Thursday, June 08, 2006


Brazoria County soldier dies in Iraq

Copyright 2006 Houston Chronicle

ANGLETON - Army Pfc. Brett Tribble, who would have turned 21 next month, telephoned his mother after arriving in Iraq last week and told her he was not afraid of his new combat assignment. "I'm here to do what I'm trained to do," he said.

Friday afternoon he was injured when a home made bomb blasted the humvee he and and three other soldiers were in on a road near Ar Ramadi. He was the gunner, the most exposed member of the team. He was rushed to nearby medical facilities, but on Saturday he died.

"He was my hero," his mother, Tracy Tribble, of Lake Jackson said.

Today, she and other family members went to Palms Funeral Home to make arrangements for the services for the young man who earned the nickname "Lightnin'" when he played youth football because he could run so fast.

They remembered him as a youth who loved to hunt and fish and play sports, who loved his younger brothers and his family. Most of all, they said, he was proud to be a soldier.

Tribble had found maturity and a purpose in life in the Army, his family said. "He loved it," said his father, Alan Tribble, of Angleton.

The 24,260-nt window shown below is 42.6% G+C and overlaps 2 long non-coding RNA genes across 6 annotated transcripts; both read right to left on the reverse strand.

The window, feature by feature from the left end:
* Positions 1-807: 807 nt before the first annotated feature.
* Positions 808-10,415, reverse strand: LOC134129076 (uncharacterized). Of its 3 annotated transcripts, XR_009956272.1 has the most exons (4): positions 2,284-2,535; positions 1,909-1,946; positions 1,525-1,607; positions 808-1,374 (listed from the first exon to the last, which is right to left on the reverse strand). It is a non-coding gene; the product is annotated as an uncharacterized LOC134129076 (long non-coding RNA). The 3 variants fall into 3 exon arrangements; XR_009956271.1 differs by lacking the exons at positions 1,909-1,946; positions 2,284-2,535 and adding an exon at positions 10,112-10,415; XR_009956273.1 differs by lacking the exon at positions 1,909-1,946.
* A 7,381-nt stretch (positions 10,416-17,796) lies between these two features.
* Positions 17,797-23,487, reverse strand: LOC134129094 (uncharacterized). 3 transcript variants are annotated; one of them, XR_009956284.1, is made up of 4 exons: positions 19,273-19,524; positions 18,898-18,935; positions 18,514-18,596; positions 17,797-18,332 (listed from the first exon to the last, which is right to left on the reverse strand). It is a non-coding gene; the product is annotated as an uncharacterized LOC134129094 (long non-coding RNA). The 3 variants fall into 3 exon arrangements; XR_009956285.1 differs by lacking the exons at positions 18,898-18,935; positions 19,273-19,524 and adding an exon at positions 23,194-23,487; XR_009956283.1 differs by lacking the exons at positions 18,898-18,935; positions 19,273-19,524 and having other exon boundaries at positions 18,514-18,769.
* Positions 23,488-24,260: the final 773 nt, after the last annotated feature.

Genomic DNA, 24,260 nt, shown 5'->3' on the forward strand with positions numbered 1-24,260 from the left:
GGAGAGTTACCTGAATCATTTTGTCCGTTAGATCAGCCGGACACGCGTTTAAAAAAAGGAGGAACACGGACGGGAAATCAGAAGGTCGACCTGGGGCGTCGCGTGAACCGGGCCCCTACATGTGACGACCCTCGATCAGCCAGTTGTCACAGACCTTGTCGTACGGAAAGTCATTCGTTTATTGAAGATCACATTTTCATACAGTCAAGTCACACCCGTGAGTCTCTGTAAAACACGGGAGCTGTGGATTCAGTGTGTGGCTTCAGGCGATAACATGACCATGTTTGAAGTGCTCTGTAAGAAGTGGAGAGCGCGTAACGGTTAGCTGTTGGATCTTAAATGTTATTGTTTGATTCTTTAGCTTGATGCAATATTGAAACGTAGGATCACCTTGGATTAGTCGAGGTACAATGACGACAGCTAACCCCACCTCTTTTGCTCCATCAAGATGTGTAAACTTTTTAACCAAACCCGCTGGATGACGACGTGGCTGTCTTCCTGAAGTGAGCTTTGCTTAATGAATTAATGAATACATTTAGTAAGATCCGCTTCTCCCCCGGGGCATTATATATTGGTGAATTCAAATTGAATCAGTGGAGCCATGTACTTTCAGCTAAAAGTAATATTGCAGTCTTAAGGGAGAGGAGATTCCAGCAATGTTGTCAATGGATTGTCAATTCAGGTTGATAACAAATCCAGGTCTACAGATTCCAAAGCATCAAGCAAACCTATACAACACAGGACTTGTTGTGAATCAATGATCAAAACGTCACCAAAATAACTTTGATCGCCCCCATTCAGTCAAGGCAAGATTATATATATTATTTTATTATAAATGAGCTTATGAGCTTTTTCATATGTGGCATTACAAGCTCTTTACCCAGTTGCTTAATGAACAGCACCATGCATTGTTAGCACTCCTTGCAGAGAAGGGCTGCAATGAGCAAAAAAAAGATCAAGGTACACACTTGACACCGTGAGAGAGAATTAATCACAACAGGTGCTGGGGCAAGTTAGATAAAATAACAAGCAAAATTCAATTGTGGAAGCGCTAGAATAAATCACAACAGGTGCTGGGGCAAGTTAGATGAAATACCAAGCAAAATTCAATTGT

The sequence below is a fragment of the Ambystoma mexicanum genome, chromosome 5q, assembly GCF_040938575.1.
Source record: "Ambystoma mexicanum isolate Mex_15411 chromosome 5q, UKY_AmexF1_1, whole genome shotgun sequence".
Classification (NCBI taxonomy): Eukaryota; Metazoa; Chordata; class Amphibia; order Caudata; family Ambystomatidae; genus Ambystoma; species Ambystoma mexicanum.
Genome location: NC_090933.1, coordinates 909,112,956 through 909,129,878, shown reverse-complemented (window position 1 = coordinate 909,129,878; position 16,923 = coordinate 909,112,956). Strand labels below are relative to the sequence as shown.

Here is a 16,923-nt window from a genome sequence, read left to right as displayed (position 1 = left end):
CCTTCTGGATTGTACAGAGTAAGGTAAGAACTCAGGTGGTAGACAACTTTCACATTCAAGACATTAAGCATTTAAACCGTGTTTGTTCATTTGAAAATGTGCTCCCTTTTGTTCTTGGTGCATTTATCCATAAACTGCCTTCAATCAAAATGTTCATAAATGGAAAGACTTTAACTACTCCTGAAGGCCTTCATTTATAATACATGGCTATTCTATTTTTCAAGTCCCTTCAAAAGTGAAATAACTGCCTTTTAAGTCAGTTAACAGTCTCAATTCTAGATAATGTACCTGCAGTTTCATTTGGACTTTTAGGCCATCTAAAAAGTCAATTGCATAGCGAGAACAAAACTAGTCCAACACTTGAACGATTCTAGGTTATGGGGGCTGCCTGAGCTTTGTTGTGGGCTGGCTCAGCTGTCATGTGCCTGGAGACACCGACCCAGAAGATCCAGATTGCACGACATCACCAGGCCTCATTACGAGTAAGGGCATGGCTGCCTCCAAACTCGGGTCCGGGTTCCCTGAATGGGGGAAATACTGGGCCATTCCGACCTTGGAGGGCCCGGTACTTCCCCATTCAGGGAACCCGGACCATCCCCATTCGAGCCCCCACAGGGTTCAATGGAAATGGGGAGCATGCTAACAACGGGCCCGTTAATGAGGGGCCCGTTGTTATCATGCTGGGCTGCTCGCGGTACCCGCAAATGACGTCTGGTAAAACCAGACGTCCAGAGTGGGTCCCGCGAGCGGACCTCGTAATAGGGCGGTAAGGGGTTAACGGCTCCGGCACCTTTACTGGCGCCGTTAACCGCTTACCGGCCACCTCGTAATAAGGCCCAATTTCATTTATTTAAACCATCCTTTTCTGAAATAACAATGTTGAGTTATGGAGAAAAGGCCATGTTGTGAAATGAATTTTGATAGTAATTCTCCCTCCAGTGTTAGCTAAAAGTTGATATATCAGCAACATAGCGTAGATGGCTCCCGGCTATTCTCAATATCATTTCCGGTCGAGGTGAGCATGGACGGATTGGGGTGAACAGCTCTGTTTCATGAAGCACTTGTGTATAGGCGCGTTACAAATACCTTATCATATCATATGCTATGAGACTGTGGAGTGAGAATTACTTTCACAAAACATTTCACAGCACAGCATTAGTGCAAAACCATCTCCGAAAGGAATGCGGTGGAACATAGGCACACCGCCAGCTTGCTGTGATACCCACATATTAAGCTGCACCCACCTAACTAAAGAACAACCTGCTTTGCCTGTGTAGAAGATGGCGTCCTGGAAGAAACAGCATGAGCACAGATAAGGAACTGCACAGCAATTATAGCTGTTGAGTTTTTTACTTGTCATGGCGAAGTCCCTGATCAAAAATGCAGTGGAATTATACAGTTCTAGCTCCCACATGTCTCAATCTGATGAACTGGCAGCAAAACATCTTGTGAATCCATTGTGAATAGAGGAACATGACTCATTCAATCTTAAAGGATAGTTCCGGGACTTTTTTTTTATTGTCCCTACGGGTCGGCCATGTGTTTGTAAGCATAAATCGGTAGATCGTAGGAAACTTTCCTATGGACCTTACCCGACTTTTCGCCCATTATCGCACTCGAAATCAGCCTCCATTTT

"He was only 20, but he was a very mature 20," his mother said. "When you talked to him, you would have thought he was in his 30's."

"He joined up on his own," his father said. "He didn't tell anybody else he was going to do it."

The young soldier had gone through some trouble as a youth, his family said. He'd dropped out of school. But then he'd gotten his GED diploma. He tried working at local chemical plants, but never had found anything he liked

"He wasn't lazy," his mother said. "He just couldn't find anything that interested him."

In January, 2005, he joined the Army, and found a life that he loved.

Later that year he was sent to Baumholder, Germany as part of the Army's 2nd Battalion, 6th Infantry Regiment, 2nd Brigade Combat Team.

"He said it was like going to the gym and getting paid for it," his mother said.

He had planned to come home on leave in late July and be in Brazoria County for his 21st birthday, his family said, but orders to the Mid-East dashed those plans.

First he was sent to Kuwait for more training and then, a week before he died, he arrived in Iraq.

"He was where he wanted to be," his mother said.

The time of the services are still pending. They will be at Community Baptist Church in Danbury under the direction of Palms Funeral Home in Angleton. Burial will be in the Danbury Cemetery.

Besides his parents, Tribble is survived by his son, Blaine Alan Tribble, of Lake Jackson; younger brothers Clint and Bodie Tribble of Lake Jackson; stepmother Janet Tribble of Angleton; grandparents Sissy Bogema of Danbury, Artist Tribble of Angleton and Roger and Charlene Blackwell of Angleton.

Not long after the military came to tell his father about Tribble's death, word about it started spreading around the small community where he lives on a bayou near Angleton. Neighbors began to bring food and condolences.

One friend brought several flags, Alan Tribble said, including one that bears the insignia of all the branches of the U.S. military.

"All gave some," words on that flag said. "Some gave all."

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